Dr. Moore started her talk by noting that PSA testing in the UK is not necessarily the same as it is in the US, mentioning that <10% of men have a PSA test. The Prostate Cancer Risk Management Programme guidance from the Public Health of England states that “the PSA test is available free to any man aged 50 or over who requests it, after careful consideration of the implications.” Dr. Moore explains that the referral is made as ‘urgent’ when there is truly suspected cancer. This means that the patient’s 1st appointment is within 14 days, time from referral to diagnosis is 31 days, and time from diagnosis to treatment is 31 days. The NICE guidelines have been in place for prostate MRI in the UK since 2014. These guidelines state that MRI is indicated for men with a negative 10-12 core TRUS biopsy to determine whether another biopsy is needed and the biopsy is not offered if the MRI is negative. A second indication for MRI is for men with histologically proven prostate cancer if knowledge of T and N stage will affect management. Finally, MRI is also indicated for men on active surveillance (AS) at the outset of AS or in cases if there is concern about clinical or PSA changes during surveillance. Prostate MRI is performed in the UK using a 1.5T (minimum) or 3T (optimal) system, without an endorectal coil. In the UK, 79% of radiologist report doing an MRI prior to biopsy and that 50% use dynamic contrast enhancement and diffusion weighted imaging, while 39% report that MRI reduces the number of men who got on to biopsy. At Dr. Moore’s institution, they perform what she describes as a “one stop shop” of an MRI in the morning, followed by a read of the MRI by a consultant radiologist, and a transperineal biopsy in the afternoon, if necessary. Dr. Moore notes that MRI is increasingly becoming common as a triage test and that it is mandated by NICE for men suitable for radical treatment. Importantly, dedicated prostate MRI radiologists are contributing regularly to multi-disciplinary treatment recommendations.
Dr. Pinto from the NIH then offered the US experience with mpMRI. Dr. Pinto is a thought leader in the field of mpMRI and offers a well-balance and well-reasoned approach to mpMRI. Dr. Pinto notes that PSA leads to a systematic 12 core prostate biopsy blind to the tumor(s) location and that prostate cancer is the only solid-organ tumor diagnosed without image guidance in the hopes of accidentally ‘hitting’ the tumor. Dr. Pinto then listed a number of indications for when mpMRI may be used: (i) screening with MRI and targeted biopsy, (ii) after screening PSA test, (iii) after PSA screening and negative TRUS biopsy with continued concern for prostate cancer, (iv) active surveillance, both in the setting of selection and follow-up, (v) pre-op guidance for focal therapy, (vi) pre-op guidance for surgery. In the setting of PSA screening and negative TRUS biopsy, Dr. Pinto astutely notes that the risk of prostate cancer doesn’t change with increasing negative prostate biopsies. The AUA/SAR guidelines advocate for MRI in these settings. In the setting of AS, Dr. Pinto states that MRI can be helpful in a number of circumstances, namely (i) detecting higher grade or volume tumors who would theoretically be disadvantaged if put on AS, (ii) interval MRI to decrease frequency of biopsies, (iii) allow patients to feel more comfortable with AS, and (iv) allow urologists to feel more comfortable with AS. As Dr. Pinto concludes, he feels that the role of mpMRI and targeted biopsy in the diagnosis and treatment of prostate cancer needs further research and clinical trials before becoming standard of care in the US.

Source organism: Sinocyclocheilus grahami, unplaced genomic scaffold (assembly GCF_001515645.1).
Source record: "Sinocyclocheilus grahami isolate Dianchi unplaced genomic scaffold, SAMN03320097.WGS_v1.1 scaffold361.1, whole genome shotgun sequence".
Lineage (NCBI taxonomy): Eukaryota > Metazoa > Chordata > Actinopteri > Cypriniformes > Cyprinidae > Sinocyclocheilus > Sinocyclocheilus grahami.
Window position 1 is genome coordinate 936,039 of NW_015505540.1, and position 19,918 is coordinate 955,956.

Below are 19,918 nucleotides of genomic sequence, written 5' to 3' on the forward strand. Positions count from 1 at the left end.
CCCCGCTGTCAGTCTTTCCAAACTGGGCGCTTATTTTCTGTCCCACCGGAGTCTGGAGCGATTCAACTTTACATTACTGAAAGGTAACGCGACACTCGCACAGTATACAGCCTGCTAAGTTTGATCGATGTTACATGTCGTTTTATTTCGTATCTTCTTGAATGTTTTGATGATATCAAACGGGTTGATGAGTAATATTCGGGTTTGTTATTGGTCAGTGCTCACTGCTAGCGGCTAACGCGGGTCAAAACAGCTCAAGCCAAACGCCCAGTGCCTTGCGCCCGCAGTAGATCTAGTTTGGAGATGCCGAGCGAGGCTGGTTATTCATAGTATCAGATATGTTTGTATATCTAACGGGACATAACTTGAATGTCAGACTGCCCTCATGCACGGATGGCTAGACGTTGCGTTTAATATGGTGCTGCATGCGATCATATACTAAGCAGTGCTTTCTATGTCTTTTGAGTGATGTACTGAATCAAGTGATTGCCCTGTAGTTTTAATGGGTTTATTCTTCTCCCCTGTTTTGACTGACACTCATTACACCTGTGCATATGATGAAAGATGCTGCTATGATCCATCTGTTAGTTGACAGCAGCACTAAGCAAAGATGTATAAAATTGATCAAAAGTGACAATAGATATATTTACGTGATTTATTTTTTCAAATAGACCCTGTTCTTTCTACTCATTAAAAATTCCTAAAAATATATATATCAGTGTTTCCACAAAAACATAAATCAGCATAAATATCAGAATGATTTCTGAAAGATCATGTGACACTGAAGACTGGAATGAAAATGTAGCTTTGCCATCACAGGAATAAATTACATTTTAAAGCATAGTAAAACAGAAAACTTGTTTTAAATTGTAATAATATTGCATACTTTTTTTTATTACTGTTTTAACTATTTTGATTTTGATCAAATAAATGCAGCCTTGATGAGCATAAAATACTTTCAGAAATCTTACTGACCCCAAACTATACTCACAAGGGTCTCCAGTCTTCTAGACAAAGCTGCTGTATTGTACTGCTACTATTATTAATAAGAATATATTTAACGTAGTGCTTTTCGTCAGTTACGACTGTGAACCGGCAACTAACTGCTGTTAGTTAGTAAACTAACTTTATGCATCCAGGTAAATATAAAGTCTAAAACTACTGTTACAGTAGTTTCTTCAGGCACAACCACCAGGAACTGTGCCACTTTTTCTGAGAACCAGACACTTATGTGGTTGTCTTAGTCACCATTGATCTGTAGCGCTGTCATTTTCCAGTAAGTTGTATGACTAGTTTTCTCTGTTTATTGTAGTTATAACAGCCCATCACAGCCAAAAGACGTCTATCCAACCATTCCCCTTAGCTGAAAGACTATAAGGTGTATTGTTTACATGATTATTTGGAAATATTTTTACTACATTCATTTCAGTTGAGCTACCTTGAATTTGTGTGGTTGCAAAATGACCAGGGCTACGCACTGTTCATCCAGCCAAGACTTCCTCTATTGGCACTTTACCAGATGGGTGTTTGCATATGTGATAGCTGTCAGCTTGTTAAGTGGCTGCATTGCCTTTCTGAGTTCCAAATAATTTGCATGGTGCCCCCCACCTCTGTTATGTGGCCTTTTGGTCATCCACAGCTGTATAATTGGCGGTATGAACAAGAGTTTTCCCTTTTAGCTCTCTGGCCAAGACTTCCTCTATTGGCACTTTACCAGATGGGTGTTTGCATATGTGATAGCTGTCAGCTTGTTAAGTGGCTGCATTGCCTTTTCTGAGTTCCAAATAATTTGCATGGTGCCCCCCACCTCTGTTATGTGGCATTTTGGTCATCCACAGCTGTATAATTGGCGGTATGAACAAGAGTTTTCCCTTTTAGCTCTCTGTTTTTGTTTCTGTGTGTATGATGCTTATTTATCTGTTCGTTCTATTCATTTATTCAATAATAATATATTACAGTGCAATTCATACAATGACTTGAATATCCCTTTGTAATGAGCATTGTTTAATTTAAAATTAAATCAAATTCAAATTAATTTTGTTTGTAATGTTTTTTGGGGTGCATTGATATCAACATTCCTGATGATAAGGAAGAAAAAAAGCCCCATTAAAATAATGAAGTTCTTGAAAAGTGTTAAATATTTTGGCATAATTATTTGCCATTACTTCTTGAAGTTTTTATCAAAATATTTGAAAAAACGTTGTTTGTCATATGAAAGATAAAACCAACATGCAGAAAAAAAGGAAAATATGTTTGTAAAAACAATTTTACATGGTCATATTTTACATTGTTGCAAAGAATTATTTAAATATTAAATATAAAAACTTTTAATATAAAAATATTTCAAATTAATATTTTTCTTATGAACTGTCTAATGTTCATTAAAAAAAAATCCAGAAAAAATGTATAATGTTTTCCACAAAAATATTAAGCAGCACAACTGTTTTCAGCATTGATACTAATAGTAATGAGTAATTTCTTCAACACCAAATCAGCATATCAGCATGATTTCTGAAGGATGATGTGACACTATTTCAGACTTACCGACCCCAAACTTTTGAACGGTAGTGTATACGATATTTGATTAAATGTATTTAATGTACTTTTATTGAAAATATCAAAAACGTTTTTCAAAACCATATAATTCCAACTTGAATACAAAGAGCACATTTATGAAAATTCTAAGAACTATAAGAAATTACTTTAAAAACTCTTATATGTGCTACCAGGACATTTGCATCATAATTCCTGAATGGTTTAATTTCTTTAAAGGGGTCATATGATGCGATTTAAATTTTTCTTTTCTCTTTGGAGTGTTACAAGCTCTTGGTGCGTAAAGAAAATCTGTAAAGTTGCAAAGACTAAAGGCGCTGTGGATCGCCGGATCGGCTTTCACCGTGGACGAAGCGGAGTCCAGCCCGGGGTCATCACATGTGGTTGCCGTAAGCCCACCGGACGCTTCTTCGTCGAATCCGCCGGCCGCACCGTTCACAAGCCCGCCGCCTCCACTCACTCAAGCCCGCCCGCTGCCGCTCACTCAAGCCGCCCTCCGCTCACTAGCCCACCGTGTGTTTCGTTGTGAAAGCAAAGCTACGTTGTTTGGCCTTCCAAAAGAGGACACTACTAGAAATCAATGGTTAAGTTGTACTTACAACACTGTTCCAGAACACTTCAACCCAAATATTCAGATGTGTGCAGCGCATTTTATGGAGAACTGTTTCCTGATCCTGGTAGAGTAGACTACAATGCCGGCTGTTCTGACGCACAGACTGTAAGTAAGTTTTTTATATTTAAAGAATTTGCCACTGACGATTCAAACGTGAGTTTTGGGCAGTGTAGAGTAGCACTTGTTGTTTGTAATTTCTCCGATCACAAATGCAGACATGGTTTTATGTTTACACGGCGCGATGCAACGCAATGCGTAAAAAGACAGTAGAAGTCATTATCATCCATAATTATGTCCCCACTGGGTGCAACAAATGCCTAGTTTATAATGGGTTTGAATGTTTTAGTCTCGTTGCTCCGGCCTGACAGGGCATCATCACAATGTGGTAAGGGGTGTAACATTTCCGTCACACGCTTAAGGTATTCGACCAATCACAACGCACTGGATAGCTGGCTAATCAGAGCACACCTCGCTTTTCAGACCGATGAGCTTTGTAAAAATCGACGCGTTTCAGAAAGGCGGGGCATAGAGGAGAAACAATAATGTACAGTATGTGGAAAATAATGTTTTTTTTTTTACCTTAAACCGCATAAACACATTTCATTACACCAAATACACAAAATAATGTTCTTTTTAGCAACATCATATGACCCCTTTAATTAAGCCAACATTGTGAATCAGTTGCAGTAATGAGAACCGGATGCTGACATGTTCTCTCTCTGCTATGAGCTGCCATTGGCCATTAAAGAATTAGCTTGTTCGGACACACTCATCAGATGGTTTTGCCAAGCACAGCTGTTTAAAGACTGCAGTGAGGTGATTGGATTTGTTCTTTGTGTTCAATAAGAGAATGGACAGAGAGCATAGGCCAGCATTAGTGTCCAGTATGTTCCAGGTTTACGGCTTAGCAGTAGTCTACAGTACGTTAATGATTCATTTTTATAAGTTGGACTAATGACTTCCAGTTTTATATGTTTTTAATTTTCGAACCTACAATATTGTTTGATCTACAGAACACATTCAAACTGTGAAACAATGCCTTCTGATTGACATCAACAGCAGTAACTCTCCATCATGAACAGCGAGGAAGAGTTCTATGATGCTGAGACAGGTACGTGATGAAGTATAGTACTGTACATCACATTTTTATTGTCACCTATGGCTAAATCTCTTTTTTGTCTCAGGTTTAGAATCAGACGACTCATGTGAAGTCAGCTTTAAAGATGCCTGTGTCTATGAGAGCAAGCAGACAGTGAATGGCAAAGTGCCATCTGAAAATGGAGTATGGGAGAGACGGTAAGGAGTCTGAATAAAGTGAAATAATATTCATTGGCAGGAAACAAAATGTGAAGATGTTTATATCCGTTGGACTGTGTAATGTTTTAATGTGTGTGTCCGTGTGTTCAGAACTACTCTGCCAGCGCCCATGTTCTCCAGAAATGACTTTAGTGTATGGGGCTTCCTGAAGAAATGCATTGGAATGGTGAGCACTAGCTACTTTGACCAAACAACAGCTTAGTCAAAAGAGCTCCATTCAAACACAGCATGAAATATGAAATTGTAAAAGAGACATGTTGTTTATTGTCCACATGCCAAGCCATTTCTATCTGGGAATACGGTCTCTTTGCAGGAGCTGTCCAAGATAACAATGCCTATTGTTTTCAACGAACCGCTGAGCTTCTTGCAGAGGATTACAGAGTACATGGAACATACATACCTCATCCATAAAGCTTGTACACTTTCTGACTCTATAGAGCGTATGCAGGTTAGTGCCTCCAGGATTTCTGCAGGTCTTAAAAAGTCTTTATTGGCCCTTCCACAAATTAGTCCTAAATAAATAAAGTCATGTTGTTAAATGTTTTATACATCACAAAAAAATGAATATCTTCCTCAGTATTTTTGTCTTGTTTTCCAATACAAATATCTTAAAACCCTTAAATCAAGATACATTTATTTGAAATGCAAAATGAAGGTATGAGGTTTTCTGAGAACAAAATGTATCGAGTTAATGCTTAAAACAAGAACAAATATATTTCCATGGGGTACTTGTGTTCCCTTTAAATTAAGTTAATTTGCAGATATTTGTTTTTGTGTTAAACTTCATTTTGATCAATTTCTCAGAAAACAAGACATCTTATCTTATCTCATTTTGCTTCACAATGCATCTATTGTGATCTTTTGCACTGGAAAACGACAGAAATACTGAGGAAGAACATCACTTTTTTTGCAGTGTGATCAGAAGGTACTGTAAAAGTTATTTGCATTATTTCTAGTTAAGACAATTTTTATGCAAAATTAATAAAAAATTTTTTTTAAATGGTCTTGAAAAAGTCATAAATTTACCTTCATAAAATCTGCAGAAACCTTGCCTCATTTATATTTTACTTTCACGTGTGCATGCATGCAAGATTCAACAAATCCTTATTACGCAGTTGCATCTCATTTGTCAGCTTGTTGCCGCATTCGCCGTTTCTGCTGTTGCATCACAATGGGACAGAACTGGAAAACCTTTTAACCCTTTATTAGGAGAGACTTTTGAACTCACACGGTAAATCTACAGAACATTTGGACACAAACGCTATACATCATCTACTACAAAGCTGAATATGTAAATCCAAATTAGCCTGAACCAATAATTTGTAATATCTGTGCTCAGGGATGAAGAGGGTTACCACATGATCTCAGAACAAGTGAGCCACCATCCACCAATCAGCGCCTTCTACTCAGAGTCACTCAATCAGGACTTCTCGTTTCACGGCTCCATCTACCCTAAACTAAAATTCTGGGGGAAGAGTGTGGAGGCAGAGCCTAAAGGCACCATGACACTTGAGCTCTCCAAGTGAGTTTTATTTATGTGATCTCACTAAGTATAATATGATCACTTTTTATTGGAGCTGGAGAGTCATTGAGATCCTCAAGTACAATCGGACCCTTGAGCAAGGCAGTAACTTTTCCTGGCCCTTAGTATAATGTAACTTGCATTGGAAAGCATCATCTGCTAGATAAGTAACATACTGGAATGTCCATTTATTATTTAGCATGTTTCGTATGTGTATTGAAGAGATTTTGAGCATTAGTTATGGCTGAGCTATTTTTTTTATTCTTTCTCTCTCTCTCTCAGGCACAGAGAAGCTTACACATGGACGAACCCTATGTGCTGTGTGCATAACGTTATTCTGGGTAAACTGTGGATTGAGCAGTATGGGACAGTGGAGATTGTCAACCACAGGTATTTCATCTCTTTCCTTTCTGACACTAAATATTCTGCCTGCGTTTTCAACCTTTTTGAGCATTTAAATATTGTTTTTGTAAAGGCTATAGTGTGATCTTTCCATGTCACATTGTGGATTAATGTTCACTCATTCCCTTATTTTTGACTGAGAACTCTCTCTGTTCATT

Presented by: Caroline Moore, University College London, London, UK; Peter Pinto, National Cancer Institute, Bethesda, MD, USA
Written By: Zachary Klaassen, MD, Urologic Oncology Fellow, University of Toronto, Princess Margaret Cancer Centre
at the 2017 AUA Annual Meeting - May 12 - 16, 2017 – Boston, Massachusetts, USA